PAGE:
Britain detains innocents for IRA bombings
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Britain Apologizes for False IRA Bomb Convictions
Wed Feb 9, 2005 09:13 AM ET
By Andrew Cawthorne
LONDON (Reuters) - Three decades after being falsely jailed for detonating IRA bombs at English pubs, the British government apologized on Wednesday to 11 people in one of the nation's worst miscarriages of justice.
Four of them -- the so-called "Guildford Four" -- achieved international fame when their wrongful 15-year jailing was dramatized in the 1993 film "In The Name Of The Father."
"I am very sorry that they were subject to such an ordeal and such an injustice," Prime Minister Tony Blair said in a brief television statement.
"That's why I'm making this apology today. They deserve to be completely and publicly exonerated," he added.
Blair was speaking as some of the former prisoners, their relatives and campaigners, came to London to pressure the government for a first, high-profile apology.
The Guildford Four and Maguire Seven were blamed for the 1974 pub bombs in the southern English towns of Guildford and Woolwich that killed a total of seven people.
Appeal courts overturned the convictions of the four in 1989, and the seven in 1991, amid allegations of falsified evidence and confessions obtained under coercion.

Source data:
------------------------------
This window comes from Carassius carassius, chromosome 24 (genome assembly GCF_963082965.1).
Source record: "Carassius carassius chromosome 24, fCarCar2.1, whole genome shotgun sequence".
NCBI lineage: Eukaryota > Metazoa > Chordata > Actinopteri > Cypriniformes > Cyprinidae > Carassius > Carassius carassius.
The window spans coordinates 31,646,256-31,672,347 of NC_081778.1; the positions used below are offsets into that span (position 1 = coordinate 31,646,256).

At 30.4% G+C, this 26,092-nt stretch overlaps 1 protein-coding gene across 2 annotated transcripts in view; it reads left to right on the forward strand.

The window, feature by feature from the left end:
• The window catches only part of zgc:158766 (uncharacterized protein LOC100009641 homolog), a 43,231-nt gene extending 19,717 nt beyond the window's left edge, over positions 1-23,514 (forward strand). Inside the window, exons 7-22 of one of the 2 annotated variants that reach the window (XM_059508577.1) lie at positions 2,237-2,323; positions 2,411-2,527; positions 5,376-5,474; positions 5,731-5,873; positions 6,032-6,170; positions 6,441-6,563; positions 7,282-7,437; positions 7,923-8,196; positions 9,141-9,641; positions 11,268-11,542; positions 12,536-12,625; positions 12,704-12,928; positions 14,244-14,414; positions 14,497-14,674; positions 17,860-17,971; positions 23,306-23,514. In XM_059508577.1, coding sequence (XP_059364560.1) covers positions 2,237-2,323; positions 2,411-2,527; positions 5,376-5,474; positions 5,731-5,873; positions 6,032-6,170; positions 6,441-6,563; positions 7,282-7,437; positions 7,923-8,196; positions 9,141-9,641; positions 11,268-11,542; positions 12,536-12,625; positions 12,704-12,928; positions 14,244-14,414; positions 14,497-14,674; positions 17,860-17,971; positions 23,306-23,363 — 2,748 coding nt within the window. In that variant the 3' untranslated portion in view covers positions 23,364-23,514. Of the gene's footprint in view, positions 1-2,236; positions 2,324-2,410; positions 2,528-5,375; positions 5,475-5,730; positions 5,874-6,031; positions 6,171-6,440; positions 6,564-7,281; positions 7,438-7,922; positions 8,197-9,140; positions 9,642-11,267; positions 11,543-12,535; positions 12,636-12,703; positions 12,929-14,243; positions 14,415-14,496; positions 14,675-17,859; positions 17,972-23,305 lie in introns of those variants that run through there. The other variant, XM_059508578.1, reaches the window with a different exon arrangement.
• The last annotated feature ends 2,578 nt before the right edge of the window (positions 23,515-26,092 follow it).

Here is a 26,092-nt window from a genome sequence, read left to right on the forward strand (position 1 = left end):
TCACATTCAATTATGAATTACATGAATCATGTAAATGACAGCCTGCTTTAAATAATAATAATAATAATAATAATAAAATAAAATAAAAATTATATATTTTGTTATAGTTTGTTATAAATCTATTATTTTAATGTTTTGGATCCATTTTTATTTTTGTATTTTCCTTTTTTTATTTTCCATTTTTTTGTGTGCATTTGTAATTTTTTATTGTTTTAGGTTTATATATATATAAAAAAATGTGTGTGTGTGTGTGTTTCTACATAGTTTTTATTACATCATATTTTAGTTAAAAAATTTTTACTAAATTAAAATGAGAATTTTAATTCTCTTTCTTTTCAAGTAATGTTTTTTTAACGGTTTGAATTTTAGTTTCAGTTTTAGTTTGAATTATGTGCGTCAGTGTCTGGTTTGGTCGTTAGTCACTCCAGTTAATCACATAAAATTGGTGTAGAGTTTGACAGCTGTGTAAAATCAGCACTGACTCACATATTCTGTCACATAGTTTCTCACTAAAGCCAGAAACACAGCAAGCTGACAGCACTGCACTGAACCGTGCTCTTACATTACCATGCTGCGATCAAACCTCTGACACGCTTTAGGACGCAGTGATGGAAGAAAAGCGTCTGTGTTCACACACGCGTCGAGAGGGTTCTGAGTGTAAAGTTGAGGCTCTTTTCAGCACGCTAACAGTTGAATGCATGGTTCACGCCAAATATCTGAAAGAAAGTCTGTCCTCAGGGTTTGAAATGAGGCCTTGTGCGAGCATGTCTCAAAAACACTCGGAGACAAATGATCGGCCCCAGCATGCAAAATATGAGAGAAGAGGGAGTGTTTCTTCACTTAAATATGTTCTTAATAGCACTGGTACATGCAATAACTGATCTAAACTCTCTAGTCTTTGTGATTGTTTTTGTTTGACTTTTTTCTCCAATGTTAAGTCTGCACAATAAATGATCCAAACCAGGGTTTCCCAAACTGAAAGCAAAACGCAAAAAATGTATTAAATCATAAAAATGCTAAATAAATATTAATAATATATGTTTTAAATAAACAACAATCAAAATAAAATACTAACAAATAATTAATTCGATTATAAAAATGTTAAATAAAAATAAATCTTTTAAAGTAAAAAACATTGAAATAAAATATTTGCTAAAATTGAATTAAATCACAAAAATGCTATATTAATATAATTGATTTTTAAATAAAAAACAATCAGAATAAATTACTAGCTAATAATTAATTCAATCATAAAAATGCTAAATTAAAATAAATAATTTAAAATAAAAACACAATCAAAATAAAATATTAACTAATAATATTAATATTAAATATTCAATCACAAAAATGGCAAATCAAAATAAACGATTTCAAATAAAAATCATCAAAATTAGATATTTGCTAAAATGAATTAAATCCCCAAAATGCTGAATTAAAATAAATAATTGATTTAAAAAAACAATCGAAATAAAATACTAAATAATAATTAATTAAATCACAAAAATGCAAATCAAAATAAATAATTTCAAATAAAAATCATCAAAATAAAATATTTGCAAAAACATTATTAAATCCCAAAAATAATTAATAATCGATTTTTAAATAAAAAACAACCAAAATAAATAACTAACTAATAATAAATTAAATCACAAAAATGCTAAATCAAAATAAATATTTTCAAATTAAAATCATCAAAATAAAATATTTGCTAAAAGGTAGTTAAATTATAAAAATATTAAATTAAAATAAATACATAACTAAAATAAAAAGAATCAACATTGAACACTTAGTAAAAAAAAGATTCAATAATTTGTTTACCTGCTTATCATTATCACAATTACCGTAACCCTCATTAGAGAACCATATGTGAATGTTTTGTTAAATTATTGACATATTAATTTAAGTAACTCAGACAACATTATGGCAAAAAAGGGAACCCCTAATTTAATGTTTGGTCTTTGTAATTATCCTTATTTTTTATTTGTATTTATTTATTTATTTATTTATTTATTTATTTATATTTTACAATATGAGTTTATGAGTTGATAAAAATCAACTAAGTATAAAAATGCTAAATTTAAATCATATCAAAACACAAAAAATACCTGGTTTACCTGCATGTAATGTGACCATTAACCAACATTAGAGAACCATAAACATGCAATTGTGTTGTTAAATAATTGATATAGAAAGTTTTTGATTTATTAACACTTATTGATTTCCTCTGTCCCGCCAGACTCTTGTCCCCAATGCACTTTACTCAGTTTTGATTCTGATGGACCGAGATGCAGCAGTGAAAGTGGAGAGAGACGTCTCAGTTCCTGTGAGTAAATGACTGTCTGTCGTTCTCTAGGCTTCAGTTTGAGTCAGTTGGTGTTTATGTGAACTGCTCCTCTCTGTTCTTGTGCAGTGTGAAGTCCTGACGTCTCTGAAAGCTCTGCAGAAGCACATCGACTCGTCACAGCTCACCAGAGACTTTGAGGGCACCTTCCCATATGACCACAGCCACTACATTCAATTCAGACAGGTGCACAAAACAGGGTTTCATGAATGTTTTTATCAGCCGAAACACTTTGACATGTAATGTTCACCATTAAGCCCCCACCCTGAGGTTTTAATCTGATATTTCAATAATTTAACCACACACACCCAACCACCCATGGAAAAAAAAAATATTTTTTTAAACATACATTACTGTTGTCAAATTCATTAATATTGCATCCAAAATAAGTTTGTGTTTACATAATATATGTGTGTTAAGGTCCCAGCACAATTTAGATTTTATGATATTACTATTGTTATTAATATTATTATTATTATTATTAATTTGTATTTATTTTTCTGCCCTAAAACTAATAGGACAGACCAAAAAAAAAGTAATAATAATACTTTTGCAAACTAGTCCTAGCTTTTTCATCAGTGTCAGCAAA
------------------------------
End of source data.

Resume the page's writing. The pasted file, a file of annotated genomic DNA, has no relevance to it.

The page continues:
The bombs came at the height of the Irish Republican Army's attacks on mainland Britain as part of its fight to unite Northern Ireland with the Republic of Ireland to the south.
On cease-fire since the 1990s, the Catholic IRA fought a vicious, three-decade war with British security forces in a sectarian conflict that has cost some 3,600 lives.
Gerry Conlon, the best-known of the Guildford Four, told reporters outside parliament in London that the lack of a top-level apology until Wednesday had perpetuated their suffering.
"We just feel as if we have still been suffering as if we were in prison," said Conlon.
"I am hoping for some sort of closure on this," he added. "This has dominated two-thirds of my life. This happened when I was 20. I am now coming up to 51. I have had no peace from it."
Blair said he understood their suffering.
"Their loss, the loss suffered by their families, will never go away ... It serves no one for the wrong people to be convicted for such an awful crime," he said.
"I recognize the trauma the conviction caused the Conlon and Maguire families and the stigma which wrongly attaches to them to this day."
Blair, who has made a peace agreement in Northern Ireland one of the priorities of his premiership since 1997, campaigned as a young parliamentarian for the release of the Guildford Four.
A deal to seal a final political settlement has stalled after charges the IRA was behind a 26 million pounds bank robbery in the province in December and its withdrawal of a conditional offer to put its weapons beyond use.
-- Additional reporting by Jeremy Lovell